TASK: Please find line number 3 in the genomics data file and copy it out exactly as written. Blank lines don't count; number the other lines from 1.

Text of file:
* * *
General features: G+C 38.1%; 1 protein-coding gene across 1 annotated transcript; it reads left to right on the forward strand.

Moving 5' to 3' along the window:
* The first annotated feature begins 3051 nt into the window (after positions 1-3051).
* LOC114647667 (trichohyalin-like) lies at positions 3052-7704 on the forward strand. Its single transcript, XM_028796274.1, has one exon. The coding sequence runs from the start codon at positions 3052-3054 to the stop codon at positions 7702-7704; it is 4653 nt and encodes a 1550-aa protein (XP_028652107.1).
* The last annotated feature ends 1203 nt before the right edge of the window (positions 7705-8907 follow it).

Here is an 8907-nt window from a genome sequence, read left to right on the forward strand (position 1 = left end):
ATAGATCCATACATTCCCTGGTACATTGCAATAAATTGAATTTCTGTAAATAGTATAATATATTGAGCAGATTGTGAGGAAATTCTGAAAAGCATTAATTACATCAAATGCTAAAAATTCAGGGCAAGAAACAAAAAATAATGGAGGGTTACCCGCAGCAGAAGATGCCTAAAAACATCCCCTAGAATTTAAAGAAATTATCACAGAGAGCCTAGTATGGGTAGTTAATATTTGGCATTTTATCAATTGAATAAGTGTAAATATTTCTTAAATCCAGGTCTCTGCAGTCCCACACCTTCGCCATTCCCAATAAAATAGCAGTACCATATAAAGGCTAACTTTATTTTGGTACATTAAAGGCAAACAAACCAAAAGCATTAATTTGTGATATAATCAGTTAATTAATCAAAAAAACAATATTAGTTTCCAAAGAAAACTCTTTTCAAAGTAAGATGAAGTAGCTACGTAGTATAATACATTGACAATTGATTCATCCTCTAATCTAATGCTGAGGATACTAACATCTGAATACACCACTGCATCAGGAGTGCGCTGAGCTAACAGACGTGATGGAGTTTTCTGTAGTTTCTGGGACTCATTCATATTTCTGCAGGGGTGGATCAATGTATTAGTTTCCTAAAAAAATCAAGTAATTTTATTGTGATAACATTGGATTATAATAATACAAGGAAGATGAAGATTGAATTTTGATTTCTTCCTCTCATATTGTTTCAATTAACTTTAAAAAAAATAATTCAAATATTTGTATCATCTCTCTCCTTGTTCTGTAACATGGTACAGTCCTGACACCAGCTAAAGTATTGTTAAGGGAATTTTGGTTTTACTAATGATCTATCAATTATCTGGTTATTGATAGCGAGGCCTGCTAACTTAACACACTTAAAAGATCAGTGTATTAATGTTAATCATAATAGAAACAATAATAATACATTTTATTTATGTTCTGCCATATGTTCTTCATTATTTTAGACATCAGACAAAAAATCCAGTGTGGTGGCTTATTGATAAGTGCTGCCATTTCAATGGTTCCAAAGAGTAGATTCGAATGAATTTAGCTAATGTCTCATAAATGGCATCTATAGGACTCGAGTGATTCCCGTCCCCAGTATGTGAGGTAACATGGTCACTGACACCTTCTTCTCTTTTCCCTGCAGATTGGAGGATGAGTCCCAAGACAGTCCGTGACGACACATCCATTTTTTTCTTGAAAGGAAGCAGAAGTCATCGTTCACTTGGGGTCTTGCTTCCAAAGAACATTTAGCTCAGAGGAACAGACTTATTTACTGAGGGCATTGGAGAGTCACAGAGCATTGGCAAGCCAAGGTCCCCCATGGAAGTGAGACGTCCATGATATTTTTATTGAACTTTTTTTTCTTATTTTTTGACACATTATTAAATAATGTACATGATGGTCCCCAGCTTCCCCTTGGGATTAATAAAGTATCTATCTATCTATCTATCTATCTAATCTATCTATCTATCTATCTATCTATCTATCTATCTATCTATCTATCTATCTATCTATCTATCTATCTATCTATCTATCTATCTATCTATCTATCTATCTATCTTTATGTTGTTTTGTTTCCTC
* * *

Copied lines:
* The first annotated feature begins 3051 nt into the window (after positions 1-3051).